That said, that’s not the argument that I made. I’m not proposing that anarchists sit around and do nothing; I am proposing that they choose different means in order to get things done. Nor am I proposing that anarchists never work together with minarchists on anything. I’m willing to work with all kinds of people. I am proposing that we reconsider the scope of the cooperation, and the terms on which we do the work. As I said in the original post:

I would certainly agree that market anarchists should be willing to work together with coalition partners on particular issues of concern — the drug war, corporate welfare, the war on Iraq, etc. — whether those coalition partners are minarchists, or state Leftists, or whatever else. But who you’ll work with in issue-based coalitions is a different question from whose movement you’ll participate in, or what formations you’ll make the primary venue for your broader organizing and activism.

Here, as elsewhere, I’d argue that there’s a lot to be said for making things with small pieces loosely joined. There are plenty of times when it makes sense for anarchists to work together with statists of various stripes, as part of a common front for a common cause. But when we do, I’d suggest that the cooperation should be limited to fighting to win on the issue at hand — not spending years building up multi-purpose, long-term institutions or political parties whose goals have nothing in particular to do with anarchism. And I’d suggest that when we work in coalition, we do so through organizations of our own, on our own terms, and speaking for ourselves, not through centralized, non-anarchist smaller-government organizations that require us to spend our time talking about everything but, y’know, anarchy, in order to participate.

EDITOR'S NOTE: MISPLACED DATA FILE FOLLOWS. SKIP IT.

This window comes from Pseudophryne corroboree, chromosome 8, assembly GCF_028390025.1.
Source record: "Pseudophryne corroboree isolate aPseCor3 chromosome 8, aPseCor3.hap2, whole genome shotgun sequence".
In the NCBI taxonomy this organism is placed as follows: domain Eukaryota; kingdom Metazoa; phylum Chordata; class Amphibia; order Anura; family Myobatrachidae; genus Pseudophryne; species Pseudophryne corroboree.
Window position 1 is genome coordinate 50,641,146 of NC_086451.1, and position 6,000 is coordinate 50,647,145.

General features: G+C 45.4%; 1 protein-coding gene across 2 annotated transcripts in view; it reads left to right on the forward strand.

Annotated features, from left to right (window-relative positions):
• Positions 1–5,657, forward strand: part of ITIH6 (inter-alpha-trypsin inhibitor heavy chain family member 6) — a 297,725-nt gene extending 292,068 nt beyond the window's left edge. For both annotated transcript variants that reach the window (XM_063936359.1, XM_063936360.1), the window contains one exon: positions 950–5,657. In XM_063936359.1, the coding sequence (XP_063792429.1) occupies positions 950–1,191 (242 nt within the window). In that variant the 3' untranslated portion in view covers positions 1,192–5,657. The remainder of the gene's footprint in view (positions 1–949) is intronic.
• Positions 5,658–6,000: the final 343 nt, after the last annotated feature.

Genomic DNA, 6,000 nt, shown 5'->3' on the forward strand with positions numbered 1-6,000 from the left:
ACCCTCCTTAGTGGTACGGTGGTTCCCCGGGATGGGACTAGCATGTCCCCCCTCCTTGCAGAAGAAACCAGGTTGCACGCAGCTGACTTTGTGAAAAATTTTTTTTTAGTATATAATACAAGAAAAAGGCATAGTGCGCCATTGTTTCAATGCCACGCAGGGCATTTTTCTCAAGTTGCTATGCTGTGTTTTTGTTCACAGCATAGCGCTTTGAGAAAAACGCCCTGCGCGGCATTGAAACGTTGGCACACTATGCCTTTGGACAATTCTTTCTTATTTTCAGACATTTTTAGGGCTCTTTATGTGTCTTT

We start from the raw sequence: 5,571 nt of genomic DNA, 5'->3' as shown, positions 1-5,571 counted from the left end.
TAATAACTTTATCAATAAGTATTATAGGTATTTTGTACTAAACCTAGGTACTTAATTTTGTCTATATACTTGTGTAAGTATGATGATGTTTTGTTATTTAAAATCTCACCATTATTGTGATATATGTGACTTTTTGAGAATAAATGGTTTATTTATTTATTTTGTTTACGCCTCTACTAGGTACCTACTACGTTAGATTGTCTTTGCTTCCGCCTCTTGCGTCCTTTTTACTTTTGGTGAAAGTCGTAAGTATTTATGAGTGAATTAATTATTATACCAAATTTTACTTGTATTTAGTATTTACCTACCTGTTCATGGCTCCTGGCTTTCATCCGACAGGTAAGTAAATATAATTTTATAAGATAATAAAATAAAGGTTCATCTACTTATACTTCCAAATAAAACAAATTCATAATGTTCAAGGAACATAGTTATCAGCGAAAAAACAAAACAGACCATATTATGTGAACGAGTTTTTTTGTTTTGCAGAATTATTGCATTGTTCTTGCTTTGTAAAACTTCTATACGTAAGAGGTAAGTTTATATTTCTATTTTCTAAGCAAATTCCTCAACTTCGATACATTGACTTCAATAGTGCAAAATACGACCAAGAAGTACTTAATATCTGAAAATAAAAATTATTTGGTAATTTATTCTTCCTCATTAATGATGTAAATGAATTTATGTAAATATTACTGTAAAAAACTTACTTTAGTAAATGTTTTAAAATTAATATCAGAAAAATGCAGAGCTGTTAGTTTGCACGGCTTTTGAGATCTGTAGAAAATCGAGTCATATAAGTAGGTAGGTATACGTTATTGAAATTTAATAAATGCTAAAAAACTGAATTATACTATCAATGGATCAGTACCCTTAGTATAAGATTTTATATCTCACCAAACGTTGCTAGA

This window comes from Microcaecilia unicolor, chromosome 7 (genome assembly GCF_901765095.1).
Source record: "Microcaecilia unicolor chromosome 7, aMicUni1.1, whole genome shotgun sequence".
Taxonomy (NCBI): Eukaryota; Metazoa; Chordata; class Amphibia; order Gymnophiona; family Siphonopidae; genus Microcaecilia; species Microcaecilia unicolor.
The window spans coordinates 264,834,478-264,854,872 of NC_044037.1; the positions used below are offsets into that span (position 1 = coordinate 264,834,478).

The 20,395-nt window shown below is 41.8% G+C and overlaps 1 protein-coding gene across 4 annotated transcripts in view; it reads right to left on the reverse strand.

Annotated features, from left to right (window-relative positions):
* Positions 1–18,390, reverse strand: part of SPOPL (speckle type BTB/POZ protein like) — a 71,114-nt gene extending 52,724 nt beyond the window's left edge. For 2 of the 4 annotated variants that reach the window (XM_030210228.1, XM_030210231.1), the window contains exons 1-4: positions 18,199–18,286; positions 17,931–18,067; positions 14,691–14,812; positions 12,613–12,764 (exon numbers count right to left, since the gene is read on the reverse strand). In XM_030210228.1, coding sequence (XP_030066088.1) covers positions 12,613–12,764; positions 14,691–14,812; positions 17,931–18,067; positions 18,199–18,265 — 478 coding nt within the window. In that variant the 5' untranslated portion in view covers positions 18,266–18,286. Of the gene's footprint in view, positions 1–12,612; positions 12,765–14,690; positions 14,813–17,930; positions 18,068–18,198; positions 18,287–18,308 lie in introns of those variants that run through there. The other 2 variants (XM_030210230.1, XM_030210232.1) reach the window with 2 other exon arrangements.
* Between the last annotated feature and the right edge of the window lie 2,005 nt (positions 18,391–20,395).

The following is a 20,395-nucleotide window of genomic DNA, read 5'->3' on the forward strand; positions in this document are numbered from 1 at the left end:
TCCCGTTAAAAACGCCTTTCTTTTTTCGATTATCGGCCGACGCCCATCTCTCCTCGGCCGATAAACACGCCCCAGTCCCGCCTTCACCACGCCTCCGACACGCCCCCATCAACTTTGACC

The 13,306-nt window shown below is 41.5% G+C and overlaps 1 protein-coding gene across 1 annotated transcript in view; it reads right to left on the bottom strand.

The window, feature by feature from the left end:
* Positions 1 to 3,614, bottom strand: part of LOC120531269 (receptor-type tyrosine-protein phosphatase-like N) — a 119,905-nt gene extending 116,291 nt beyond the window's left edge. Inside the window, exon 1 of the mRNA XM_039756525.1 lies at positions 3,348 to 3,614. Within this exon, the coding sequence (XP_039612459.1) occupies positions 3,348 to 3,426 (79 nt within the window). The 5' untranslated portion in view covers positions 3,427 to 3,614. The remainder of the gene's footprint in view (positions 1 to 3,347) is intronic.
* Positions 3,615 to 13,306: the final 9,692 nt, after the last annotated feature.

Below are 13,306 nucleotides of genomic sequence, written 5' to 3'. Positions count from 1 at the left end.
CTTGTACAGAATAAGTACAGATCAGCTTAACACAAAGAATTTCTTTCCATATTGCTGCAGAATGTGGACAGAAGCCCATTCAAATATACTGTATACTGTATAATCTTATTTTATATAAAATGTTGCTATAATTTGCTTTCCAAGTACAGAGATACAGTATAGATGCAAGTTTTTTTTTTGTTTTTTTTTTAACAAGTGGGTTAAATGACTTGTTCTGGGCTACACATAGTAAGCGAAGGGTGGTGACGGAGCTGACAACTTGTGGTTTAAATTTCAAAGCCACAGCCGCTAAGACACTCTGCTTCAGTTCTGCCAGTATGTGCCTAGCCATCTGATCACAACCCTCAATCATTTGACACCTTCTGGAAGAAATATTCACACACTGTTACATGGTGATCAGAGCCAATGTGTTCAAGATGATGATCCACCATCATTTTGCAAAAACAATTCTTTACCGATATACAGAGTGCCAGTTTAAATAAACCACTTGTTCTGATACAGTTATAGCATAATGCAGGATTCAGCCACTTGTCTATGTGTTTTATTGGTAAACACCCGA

Probably the most common critical reply, though, is a claim that anarchists should work to build up minarchist parties because (1) in the current political climate, the practical differences between anarchistic and minarchistic politics are triflingly small (minarchists want to get rid of about 99% of existing government; anarchists want to get rid of the remaining 1% too); (2) where there are differences in ultimate goals, in the current political climate, the stuff that only the anarchists want to get rid of can’t realistically be gotten rid of, whereas some of the stuff that both anarchists and minarchists want to get rid of can realistically be gotten rid of (the war on drugs, or marginal tax rates, or whatever); and (3) once we have gotten rid of the 99% of stuff that anarchists and minarchists agree on, whenever that happens, then getting rid of that last 1% will be much easier for anarchists to pull off than it would be to get rid of that stuff now.

Thus Zeph, in comments here: